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  • SARAH OAKES: Good afternoon.

  • My name is Sarah Oakes.

  • I'm the Editor of 'Daily Life'

  • and it's my enormous pleasure to welcome you here today.

  • Some housekeeping before we begin:

  • our special guest speaker

  • will talk for around 40 minutes.

  • At the end of that time, you might like to take the

  • opportunity to move to 1 of the microphones beside the

  • seating and, ah, and take the opportunity to

  • ask a question.

  • Today's speaker is Brooke Magnanti, whose beautiful

  • Italian surname I fear I may have just butchered.

  • She is a truly fascinating woman.

  • As Belle de Jour, the creator of

  • 'Secret Diary of a Call Girl', the blog that became

  • the book, that became the TV series, Brooke gave us a

  • tantalising account of work in the sex industry.

  • Today, as a scientific researcher, she now takes on

  • the private and public myths surrounding sex and why we

  • believe them.

  • Brooke's book 'The Sex Myth'

  • unpicks the hysteria around media reporting, the

  • research, the assumptions, rumours and wives'

  • tales that we have around sex.

  • Sex isn't and easy subject to debate; personal history,

  • politics, fear, years of oppression get in the way.

  • But, Brooke's funny, fearless and fact-based way of

  • writing, finds a way to cut through all of that noise, as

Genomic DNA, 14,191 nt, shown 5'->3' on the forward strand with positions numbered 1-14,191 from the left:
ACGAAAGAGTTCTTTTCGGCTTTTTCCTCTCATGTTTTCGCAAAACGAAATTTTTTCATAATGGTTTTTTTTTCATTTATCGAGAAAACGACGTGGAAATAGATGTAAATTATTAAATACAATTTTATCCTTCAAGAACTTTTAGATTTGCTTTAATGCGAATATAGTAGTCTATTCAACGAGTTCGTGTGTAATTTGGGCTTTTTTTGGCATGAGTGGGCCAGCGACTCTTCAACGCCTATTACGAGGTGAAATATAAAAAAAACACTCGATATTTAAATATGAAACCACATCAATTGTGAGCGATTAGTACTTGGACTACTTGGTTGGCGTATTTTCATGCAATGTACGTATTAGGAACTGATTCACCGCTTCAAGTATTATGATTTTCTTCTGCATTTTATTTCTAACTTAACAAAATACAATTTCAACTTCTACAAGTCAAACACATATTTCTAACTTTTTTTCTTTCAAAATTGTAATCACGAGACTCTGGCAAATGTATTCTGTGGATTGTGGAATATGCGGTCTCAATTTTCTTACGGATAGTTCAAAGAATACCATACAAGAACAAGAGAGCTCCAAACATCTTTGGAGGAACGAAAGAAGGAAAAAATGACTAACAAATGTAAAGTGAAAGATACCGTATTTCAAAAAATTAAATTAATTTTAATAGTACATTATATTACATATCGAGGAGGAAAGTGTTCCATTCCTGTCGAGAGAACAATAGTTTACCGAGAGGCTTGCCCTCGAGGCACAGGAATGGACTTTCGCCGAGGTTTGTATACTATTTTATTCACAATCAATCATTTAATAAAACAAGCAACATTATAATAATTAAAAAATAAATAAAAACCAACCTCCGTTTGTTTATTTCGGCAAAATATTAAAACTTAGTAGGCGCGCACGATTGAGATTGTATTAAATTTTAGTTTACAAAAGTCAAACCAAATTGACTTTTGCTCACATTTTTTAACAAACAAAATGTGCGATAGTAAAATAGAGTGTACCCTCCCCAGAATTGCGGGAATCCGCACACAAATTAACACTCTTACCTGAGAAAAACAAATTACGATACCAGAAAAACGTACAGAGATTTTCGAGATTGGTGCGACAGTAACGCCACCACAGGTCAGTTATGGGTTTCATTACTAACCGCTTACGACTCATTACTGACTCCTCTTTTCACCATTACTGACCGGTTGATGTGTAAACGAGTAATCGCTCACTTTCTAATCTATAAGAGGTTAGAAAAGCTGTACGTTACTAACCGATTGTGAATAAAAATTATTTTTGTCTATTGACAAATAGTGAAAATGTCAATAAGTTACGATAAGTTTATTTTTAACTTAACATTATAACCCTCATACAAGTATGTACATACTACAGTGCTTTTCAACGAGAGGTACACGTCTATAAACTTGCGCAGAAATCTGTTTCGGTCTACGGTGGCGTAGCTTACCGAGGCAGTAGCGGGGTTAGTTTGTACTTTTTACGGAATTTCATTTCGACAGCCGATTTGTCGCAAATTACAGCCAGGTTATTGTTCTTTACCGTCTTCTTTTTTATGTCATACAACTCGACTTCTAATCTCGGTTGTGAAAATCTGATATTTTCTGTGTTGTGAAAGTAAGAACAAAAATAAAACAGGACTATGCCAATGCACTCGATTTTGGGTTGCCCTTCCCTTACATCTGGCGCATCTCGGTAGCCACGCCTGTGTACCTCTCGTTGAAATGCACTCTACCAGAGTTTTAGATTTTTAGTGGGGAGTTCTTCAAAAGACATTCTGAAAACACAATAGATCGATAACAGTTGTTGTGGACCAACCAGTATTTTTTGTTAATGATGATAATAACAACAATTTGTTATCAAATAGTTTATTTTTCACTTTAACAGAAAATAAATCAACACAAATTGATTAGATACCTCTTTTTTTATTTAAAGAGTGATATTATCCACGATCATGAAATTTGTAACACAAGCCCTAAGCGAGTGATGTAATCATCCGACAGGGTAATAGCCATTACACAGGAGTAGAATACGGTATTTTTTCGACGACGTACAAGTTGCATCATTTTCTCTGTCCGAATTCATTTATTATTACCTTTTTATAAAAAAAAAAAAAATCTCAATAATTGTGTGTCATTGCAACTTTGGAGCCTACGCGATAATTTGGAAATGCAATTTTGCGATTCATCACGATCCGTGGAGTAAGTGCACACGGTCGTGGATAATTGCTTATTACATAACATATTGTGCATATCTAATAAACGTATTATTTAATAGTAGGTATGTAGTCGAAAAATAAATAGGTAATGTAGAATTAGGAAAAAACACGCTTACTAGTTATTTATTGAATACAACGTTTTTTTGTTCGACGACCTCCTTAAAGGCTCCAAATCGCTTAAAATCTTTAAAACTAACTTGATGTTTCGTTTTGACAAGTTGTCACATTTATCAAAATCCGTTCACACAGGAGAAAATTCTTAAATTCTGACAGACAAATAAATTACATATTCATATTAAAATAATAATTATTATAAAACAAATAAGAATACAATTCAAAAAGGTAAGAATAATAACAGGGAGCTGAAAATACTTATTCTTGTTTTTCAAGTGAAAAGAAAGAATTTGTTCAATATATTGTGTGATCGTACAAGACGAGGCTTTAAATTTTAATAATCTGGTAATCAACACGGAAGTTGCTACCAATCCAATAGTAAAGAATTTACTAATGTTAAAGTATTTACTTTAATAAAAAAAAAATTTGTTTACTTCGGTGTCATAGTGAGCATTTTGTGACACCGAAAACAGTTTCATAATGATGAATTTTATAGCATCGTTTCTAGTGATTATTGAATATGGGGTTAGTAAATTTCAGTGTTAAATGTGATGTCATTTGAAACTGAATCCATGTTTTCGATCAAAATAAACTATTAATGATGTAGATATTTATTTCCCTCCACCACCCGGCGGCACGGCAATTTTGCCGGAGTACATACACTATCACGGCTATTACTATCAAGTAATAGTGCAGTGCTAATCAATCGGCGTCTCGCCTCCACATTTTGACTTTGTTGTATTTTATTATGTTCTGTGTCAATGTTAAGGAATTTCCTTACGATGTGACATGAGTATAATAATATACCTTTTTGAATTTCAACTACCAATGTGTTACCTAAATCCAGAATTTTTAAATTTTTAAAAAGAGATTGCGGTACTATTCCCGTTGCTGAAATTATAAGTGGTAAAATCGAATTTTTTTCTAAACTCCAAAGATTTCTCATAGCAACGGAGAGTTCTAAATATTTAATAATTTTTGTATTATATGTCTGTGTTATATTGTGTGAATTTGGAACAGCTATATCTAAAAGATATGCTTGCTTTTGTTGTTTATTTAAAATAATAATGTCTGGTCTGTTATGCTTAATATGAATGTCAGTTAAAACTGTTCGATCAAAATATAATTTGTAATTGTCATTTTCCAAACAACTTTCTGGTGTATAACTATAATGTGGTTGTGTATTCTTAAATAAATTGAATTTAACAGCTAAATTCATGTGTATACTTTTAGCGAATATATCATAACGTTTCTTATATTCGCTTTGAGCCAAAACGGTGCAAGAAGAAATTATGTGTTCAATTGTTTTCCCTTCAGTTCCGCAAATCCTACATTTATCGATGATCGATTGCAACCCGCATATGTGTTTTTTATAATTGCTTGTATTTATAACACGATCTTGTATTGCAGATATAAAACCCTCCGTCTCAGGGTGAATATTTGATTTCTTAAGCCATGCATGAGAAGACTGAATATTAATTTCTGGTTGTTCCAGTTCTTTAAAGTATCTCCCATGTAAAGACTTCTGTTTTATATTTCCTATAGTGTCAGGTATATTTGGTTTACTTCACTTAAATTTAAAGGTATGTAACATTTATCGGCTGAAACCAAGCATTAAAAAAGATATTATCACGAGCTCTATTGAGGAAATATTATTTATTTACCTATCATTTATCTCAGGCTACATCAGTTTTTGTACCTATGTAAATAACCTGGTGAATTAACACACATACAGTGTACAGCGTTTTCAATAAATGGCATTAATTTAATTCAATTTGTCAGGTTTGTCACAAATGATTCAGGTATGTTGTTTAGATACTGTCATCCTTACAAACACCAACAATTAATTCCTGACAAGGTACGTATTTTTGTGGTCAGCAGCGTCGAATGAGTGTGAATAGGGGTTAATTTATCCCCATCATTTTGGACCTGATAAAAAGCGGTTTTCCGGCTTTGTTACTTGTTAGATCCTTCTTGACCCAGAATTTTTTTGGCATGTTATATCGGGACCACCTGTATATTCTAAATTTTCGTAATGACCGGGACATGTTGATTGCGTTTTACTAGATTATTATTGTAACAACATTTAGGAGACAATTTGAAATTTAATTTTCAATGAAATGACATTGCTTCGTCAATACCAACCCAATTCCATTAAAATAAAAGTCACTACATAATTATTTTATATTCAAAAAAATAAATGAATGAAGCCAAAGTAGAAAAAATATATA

• you are about to find out.

  • Please give a very warm welcome to Brooke Magnanti.

  • (APPLAUSE)

  • BROOKE MAGNANTI: My God, there's a metric

  • fuck-load of you

  • (LAUGHING)

  • It was only a couple of ago, I actually thought to

  • ask someone.

  • I was like:

  • "Sydney Opera House is pretty big isn't it?"

  • "And, you know:"

  • "How many people are going to be there?"

  • "Mm, don't know, hundreds?"

  • "And I thought: "Well, the audience participation of

  • the bit of the talk might not go as well because I can

  • just about see people if I shade my eyes. But, hi

  • (LAUGHING)

  • Oh, sorry, that's not me.

  • Um, obviously I'm Brooke Magnanti and I'm going to be

  • talking about just a couple of the sex myths that I wrote

  • about in my book.

  • Um, first off, I should make clear:

  • this is this is Billy Piper.

  • Um, she is a really lovely lady; a fantastic actress.

  • Last year, I was giving a talk at'Sceptics on the Fringe'

  • ah, at the Edinburgh Fringe Festival and, little did I

  • know there was actually a reviewer in the audience who

  • wasn't familiar with my secret double life as a, ah,

  • child health scientist.

  • (LAUGHING)

  • And so, when I read the review he said:

  • "I went going- I went to this talk expecting Belle de Jour